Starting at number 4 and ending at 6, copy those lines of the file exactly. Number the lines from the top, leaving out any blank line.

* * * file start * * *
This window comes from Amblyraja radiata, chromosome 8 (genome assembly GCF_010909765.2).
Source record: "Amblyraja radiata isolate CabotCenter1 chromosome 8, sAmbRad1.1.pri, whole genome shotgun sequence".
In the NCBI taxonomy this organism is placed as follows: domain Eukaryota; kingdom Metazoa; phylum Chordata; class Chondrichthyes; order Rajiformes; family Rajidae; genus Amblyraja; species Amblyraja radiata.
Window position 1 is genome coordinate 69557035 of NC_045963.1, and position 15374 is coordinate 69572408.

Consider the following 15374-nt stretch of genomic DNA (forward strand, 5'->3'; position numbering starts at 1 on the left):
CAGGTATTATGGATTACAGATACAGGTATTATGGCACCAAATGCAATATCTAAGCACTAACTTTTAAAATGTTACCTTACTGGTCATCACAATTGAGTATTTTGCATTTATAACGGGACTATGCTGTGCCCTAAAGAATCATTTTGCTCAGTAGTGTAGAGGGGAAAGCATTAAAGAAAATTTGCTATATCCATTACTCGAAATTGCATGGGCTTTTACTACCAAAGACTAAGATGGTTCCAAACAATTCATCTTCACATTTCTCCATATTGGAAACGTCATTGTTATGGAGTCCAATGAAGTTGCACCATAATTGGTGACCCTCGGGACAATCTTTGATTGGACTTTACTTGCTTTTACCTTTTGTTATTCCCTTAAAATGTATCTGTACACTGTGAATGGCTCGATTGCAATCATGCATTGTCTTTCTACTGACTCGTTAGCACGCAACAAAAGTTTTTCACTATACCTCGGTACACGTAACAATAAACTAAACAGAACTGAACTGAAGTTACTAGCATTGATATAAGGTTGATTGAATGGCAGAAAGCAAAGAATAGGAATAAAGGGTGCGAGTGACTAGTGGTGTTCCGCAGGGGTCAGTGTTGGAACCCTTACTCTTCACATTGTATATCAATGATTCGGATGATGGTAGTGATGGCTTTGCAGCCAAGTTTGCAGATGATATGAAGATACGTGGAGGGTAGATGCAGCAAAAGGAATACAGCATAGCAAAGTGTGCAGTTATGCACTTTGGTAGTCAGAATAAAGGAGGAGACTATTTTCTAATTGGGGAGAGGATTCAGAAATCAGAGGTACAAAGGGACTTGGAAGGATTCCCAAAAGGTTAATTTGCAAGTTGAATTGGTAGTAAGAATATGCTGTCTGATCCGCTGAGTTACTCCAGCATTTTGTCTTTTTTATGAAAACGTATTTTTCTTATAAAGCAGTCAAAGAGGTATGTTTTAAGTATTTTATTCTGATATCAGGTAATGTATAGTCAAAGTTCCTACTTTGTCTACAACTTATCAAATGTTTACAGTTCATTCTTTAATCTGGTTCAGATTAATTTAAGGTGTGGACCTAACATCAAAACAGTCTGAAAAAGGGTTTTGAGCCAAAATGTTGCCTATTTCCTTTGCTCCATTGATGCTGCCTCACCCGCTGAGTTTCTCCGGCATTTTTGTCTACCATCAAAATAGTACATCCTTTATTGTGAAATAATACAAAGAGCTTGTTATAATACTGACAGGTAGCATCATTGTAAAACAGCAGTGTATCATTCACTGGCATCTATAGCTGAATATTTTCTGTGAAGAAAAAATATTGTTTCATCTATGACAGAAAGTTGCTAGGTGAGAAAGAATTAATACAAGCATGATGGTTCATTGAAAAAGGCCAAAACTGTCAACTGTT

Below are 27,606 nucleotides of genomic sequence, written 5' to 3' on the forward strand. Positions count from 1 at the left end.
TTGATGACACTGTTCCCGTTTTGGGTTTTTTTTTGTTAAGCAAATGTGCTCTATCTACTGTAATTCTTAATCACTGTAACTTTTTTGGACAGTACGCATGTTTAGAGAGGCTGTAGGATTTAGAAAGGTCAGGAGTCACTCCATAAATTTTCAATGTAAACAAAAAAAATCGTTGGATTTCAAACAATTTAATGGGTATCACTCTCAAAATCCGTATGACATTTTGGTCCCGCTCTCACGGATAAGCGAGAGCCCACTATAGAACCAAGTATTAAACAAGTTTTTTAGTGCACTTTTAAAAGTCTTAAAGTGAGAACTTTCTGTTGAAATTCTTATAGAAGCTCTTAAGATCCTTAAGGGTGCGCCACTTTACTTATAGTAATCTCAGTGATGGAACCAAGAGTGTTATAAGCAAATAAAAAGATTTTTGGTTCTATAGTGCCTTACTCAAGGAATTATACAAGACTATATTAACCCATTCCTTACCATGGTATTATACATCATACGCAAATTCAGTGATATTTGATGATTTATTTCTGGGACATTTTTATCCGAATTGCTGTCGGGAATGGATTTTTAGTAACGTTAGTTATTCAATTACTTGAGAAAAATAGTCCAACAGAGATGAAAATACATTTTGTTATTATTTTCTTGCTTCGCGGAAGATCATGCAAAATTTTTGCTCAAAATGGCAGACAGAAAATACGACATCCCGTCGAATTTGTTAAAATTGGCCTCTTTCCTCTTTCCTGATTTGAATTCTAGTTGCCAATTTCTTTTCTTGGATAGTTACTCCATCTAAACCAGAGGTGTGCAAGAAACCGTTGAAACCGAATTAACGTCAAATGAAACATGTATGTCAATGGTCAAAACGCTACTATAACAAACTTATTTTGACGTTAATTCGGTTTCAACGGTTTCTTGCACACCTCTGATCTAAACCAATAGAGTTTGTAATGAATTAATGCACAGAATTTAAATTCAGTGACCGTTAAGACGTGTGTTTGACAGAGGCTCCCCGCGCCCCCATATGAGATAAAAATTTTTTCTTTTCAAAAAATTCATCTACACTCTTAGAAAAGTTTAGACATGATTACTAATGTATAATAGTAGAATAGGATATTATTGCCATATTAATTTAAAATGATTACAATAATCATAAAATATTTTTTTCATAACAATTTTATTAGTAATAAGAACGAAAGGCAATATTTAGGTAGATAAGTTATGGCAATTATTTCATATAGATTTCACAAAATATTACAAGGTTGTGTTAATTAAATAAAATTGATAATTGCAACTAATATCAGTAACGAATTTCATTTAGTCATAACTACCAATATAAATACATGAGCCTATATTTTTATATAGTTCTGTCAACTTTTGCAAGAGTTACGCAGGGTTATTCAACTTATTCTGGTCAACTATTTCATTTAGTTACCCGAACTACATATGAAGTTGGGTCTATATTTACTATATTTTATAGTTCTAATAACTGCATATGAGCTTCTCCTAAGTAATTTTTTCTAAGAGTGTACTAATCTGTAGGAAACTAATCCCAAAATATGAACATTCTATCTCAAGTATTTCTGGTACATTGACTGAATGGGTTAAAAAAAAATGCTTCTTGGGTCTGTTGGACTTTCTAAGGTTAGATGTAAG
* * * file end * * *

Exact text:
Window position 1 is genome coordinate 69557035 of NC_045963.1, and position 15374 is coordinate 69572408.

Consider the following 15374-nt stretch of genomic DNA (forward strand, 5'->3'; position numbering starts at 1 on the left):
CAGGTATTATGGATTACAGATACAGGTATTATGGCACCAAATGCAATATCTAAGCACTAACTTTTAAAATGTTACCTTACTGGTCATCACAATTGAGTATTTTGCATTTATAACGGGACTATGCTGTGCCCTAAAGAATCATTTTGCTCAGTAGTGTAGAGGGGAAAGCATTAAAGAAAATTTGCTATATCCATTACTCGAAATTGCATGGGCTTTTACTACCAAAGACTAAGATGGTTCCAAACAATTCATCTTCACATTTCTCCATATTGGAAACGTCATTGTTATGGAGTCCAATGAAGTTGCACCATAATTGGTGACCCTCGGGACAATCTTTGATTGGACTTTACTTGCTTTTACCTTTTGTTATTCCCTTAAAATGTATCTGTACACTGTGAATGGCTCGATTGCAATCATGCATTGTCTTTCTACTGACTCGTTAGCACGCAACAAAAGTTTTTCACTATACCTCGGTACACGTAACAATAAACTAAACAGAACTGAACTGAAGTTACTAGCATTGATATAAGGTTGATTGAATGGCAGAAAGCAAAGAATAGGAATAAAGGGTGCGAGTGACTAGTGGTGTTCCGCAGGGGTCAGTGTTGGAACCCTTACTCTTCACATTGTATATCAATGATTCGGATGATGGTAGTGATGGCTTTGCAGCCAAGTTTGCAGATGATATGAAGATACGTGGAGGGTAGATGCAGCAAAAGGAATACAGCATAGCAAAGTGTGCAGTTATGCACTTTGGTAGTCAGAATAAAGGAGGAGACTATTTTCTAATTGGGGAGAGGATTCAGAAATCAGAGGTACAAAGGGACTTGGAAGGATTCCCAAAAGGTTAATTTGCAAGTTGAATTGGTAGTAAGAATATGCTGTCTGATCCGCTGAGTTACTCCAGCATTTTGTCTTTTTTATGAAAACGTATTTTTCTTATAAAGCAGTCAAAGAGGTATGTTTTAAGTATTTTATTCTGATATCAGGTAATGTATAGTCAAAGTTCCTACTTTGTCTACAACTTATCAAATGTTTACAGTTCATTCTTTAATCTGGTTCAGATTAATTTAAGGTGTGGACCTAACATCAAAACAGTCTGAAAAAGGGTTTTGAGCCAAAATGTTGCCTATTTCCTTTGCTCCATTGATGCTGCCTCACCCGCTGAGTTTCTCCGGCATTTTTGTCTACCATCAAAATAGTACATCCTTTATTGTGAAATAATACAAAGAGCTTGTTATAATACTGACAGGTAGCATCATTGTAAAACAGCAGTGTATCATTCACTGGCATCTATAGCTGAATATTTTCTGTGAAGAAAAAATATTGTTTCATCTATGACAGAAAGTTGCTAGGTGAGAAAGAATTAATACAAGCATGATGGTTCATTGAAAAAGGCCAAAACTGTCAACTGTT